Before buying your first house, do this first…

by , 28 November 2018
Before buying your first house, do this first…
If you're in your mid-twenties or early thirties, chances are you're getting ready to buy your first house.

If you're a parent - you might be advising your kids on how to do this.

But this might just be a bad idea right now.

Don't get me wrong… I am an avid property investor.

And that's why I want to share with you this bit of advice…

 

Why buying that first house could be a horrible idea


Houses are notoriously bad investments.

Let’s take a typical R1.5 million 3-bedroom house on an 800sqm stand.

Firstly – a house built on a large stand typically needs lots of attention to the garden and lawns. If you get a gardener in once a week, that’s R250 a week or R1,000 a month for labour alone.

Add in a lawnmower, fertilisers, cost of watering the gardens and lawns and perhaps a couple of new plants every now and then…

That could easily rack up a further R300 a month.

Then comes upkeep to your house. This would typically be a fresh coat of paint every three years – at R40,000 to do this (and that’s cheap) you’re looking at a monthly cost of around R1,111.

Add in insurance of R500 on a typical R1.5 million home, property tax of R800 and you’re looking at around R3,711 monthly expenses (at a minimum) to live in this home. A typical loan repayment on this property would be R14,000 per month.

That means it will cost you R17,711 a month to live in this house.

If it is in an estate – you can add levies of another R1,500 a month – bringing your cost to R19,211 per month.

 

Renting this property won’t make you money

 

A quick internet search of rentals of properties in this class finds that you’d be lucky to get R12,000 – R15,000 in rental for such a property per month.

That means – in a good scenario, you’d be better off renting it yourself.

If you bought it and later wanted to let it, and upgrade to a better place yourself you’d easily lose R4,000 a month. Or more…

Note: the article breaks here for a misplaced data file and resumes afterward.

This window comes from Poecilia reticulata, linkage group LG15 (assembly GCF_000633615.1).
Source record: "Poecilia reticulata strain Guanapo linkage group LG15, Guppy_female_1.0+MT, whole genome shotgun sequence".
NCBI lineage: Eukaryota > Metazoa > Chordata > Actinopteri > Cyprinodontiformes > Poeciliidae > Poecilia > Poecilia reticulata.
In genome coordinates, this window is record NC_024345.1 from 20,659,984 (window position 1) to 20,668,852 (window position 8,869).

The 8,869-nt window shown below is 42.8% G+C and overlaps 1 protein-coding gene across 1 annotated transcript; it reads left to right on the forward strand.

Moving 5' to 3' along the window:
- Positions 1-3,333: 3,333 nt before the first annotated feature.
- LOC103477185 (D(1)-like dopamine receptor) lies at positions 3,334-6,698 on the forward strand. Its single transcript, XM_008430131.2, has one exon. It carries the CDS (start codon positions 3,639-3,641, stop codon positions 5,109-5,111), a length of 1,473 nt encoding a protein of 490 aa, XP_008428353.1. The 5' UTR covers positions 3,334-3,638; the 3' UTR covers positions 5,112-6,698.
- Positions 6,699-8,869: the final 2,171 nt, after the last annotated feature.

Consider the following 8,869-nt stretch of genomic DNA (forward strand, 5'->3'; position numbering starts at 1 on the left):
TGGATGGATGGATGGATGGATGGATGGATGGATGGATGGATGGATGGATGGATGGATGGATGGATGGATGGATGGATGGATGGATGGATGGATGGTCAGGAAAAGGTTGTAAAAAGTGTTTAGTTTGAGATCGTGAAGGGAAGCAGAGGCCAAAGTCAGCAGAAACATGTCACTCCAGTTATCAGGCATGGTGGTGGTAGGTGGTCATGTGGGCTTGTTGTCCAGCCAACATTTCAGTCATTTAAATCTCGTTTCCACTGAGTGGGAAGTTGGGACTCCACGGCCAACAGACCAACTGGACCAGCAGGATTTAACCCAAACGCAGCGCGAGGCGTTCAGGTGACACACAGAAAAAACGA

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This is what young people today should rather consider


Instead of purchasing your first home, rather buy an investment property.

A one or two bedroom apartment costing less than R900,000.

Take a recent one bedroom I purchased for instance:

Purchase price: R463,000
Monthly levies: R680 per month
Property taxes: R280 per month
Maintenance provision: R300 per month
Rental: R5,150 per month
Total Income: R3,890 per month, which equals R46,680 per year.

For a 10% yield on the purchase price.

In addition, the body corporate does all the outside maintenance, security and insurance payments from my monthly levy.

I only need to cover maintenance such as repainting the inside and small items like that.

That means, with a R50,000 deposit your monthly loan repayment is R3,849.70 per month.

So, the property generates a positive income from day one.

Then, as an alternative to purchasing the home you want to stay in, rather rent a similar home as it costs you less.

If you like, you can save the difference each month towards a deposit.

Then, when you eventually purchase a home to live in, you can put down a larger deposit – and the income from your investment property would likely already cover a portion of your house’s loan repayment!


Three more benefits to following this investment strategy

  1. You’re young – enjoy it Being young and independent can be amazing. You can make your own rules, live where you want, buy what you want and travel whenever you want. Once you purchase a house, it’s no longer the same as simply living in a lock up and go property. A large mortgage repayment will tie you down. You will be worried about the security of the place while you’re away and it is much tougher to sell a large property than a small apartment.
     
  2. You’ll have another source of income When you own an investment property, the rental income you receive will form part of your income when you apply for a new loan. So after a couple of years, all the profits you make will help you to get a larger loan or better interest rate. You can also write off any expenses on this property’s maintenance against your income tax. With a personal property, you can’t.
     
  3. Changing demographics make houses less attractive More and more people do not want to live in large houses with all the maintenance requirements. That firstly means higher demand for smaller apartments, especially in the rental segment. Secondly, it means that on selling a large house is difficult and likely not profitable…


With interest rates having just increased – there’s all the more reason to take a smaller risk and buy a cheaper property first before tying yourself down and barely scraping through on your budget each month…
 

Here’s to unleashing real value,

Francois Joubert,

Author, How to become a master property investor in 90 days.

 


 

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